I’ve wanted to do this for a while: re-create visually a map of my books. Not the ones I own. The ones I let go.
In August 2011 left Taipei, where I had been working, to travel for ten months in southeast Asia and the Indian subcontinent. Besides a lot of clothes I took with me three books: The Name of the Rose, Red Earth and Pouring Rain, and an old issue of Granta. I traded them in Ubud (Bali), Yogyakarta (Java), and Luang Namtha (Laos) for different ones. Along the way I read fifty-something books, relying primarily on fortune to tell me what to read. When I returned to the U.S. from Nepal, I carried with me a book of poems/traveling notes by Tom Morgan, Nazi Literature in the Americas, and an old issue of Rattle.
At AWP this year, I bought a lot of books. I don’t regret it; it was my first AWP. But as the stacks started to edge out my clothes in the hostel cubby, I began to worry how I’d transport the broadsides I’d been given and the spooky Monster: A Glottochronology without bending their corners. I mused to a faculty member from my MFA program that I must be some kind of book fetishist. I was quietly proud of this, I think. As if I’d somehow “made it.” But he told me how he doesn’t hold onto them. He’ll give books away without thinking about it. And this reminded me that I’d become a very different animal in the two years since I’d come back to the United States.
This is a project I was planning even as I lived it: to trace where I got my books during my time traveling, where I left them, and where they went with me in the meantime. I read the Koran on a 55-hour bathroomless bus across Sumatra; I got it in Sanur Beach (Bali) and left it in Tuk Tuk (Sumatra), an island in the middle of the largest volcanic lake in the world. I was given a copy of Bolaño’s Nazi Literature in the Americas that I was sure I’d paged through in the Kuala Lumpur airport three months before, and carried that with me for months (which, at the time, I resented) because it was a gift; I couldn’t rightfully sell it. I picked up McCarthy’s Crossing in the north of Laos and was shocked to find All the Pretty Horses a week or so later—happily, before I’d even started The Crossing—on a tiny bookshelf in a tiny village in the south.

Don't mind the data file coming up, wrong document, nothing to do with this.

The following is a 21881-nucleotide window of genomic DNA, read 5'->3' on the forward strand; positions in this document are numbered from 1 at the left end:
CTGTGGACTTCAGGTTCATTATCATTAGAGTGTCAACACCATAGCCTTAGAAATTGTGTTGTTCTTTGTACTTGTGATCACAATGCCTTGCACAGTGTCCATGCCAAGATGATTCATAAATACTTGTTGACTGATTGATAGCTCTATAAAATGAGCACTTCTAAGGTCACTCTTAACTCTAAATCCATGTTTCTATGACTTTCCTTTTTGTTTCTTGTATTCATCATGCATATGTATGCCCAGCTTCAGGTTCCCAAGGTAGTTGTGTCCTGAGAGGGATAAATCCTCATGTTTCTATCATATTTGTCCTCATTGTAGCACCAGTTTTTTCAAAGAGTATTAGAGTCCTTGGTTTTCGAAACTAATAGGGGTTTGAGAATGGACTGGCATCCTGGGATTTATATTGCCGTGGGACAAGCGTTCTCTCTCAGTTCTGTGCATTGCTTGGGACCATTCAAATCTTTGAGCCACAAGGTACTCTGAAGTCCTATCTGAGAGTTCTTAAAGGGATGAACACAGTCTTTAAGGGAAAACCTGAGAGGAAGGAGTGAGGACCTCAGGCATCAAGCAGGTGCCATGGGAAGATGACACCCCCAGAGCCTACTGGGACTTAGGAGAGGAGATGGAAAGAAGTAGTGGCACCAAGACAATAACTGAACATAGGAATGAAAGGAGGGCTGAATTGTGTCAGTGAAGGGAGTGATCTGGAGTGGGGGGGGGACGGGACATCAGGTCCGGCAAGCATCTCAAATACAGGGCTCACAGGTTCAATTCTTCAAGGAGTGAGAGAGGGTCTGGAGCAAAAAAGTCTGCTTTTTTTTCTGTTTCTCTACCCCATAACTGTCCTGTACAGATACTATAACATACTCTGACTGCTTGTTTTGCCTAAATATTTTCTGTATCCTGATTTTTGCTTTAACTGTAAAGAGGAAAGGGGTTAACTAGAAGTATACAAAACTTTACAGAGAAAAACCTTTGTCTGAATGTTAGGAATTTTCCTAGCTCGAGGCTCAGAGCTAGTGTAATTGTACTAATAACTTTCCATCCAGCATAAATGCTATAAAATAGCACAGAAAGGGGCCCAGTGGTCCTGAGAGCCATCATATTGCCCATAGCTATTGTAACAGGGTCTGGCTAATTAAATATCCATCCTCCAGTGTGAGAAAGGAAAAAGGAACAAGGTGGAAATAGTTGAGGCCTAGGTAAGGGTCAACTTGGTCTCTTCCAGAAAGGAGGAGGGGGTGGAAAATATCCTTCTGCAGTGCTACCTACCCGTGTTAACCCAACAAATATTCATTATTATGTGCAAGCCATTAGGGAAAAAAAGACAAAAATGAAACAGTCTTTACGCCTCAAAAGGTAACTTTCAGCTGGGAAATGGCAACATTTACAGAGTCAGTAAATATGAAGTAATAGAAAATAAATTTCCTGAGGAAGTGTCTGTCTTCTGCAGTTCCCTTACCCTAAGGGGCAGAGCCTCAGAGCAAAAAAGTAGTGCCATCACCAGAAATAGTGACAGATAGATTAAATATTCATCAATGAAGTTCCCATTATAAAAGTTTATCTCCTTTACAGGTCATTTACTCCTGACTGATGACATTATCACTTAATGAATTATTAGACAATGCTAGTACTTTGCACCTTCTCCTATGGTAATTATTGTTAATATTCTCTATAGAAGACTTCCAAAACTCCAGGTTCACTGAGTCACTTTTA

I hope the diagram above will help revive some of the joy of moving books through the world, as opposed to the joy of simply having them. There are some books we keep close to us because they mean everything to us. I know this. But there are not many, I don’t think, that need that distinction. Some of my most wonderful experiences with books have resulted from chance: the surprise and joy of finding a Pushcart Prize anthology at Bookworm in Hanoi; passing Salman Rushdie’s East, West to my hiking partners on the Annapurna Circuit and talking about it as we walked through the Himalayas; even buying Hesse’s The Glass Bead Game in a mountaintop village in Nepal on a whim, and being approached two years later in Oregon by a strange, bearded man who wanted to know if I’d play the game with him and a group on Sundays.
I often forget that going through the world in control—a big part of which is our own tendency toward possessing—is not the best way to be happy. A lot of folks in the indie lit community know this, from what I saw of people’s generosity this year in Seattle. But I don’t know it, not well enough, yet. Watching all the arrows on this diagram: that reminds me. Books are a sort of currency, but in a very different way than money. This is why it felt so strange to me, I think, handing cash over the piles of books in Seattle. What books represent is not material value: instead, maybe, they’re like pieces of the heart that begin to grow cold if they don’t change hands.
The foregoing chart represents my reading for about ten months, between August 2011 and July 2012, when I flew to New York City from Kathmandu. The arrows represent books that led to other books; the question marks, of which more and more begin to show up, represent the fact that I never wrote down and completely forgot what happened to a number of the books. But those, too, are a pleasant mystery. I wouldn’t want to know where all of them are.